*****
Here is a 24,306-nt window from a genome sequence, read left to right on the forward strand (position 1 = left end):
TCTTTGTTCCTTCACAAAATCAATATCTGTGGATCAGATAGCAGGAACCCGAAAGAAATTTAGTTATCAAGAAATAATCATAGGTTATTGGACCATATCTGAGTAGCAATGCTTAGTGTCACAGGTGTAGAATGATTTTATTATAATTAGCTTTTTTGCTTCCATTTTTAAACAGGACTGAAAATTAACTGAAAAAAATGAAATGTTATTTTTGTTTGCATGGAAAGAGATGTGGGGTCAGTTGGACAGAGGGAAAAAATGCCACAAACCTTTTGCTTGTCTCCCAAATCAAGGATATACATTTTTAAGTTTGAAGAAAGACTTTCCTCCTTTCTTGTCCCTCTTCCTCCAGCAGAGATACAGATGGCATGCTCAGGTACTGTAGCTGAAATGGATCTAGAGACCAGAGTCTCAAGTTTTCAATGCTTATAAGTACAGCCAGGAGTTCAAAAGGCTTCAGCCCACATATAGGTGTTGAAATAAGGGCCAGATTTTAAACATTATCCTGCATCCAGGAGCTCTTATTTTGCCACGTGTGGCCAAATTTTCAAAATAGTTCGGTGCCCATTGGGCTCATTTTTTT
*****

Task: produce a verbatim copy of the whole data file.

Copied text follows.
Here is a 24,306-nt window from a genome sequence, read left to right on the forward strand (position 1 = left end):
TCTTTGTTCCTTCACAAAATCAATATCTGTGGATCAGATAGCAGGAACCCGAAAGAAATTTAGTTATCAAGAAATAATCATAGGTTATTGGACCATATCTGAGTAGCAATGCTTAGTGTCACAGGTGTAGAATGATTTTATTATAATTAGCTTTTTTGCTTCCATTTTTAAACAGGACTGAAAATTAACTGAAAAAAATGAAATGTTATTTTTGTTTGCATGGAAAGAGATGTGGGGTCAGTTGGACAGAGGGAAAAAATGCCACAAACCTTTTGCTTGTCTCCCAAATCAAGGATATACATTTTTAAGTTTGAAGAAAGACTTTCCTCCTTTCTTGTCCCTCTTCCTCCAGCAGAGATACAGATGGCATGCTCAGGTACTGTAGCTGAAATGGATCTAGAGACCAGAGTCTCAAGTTTTCAATGCTTATAAGTACAGCCAGGAGTTCAAAAGGCTTCAGCCCACATATAGGTGTTGAAATAAGGGCCAGATTTTAAACATTATCCTGCATCCAGGAGCTCTTATTTTGCCACGTGTGGCCAAATTTTCAAAATAGTTCGGTGCCCATTGGGCTCATTTTTTT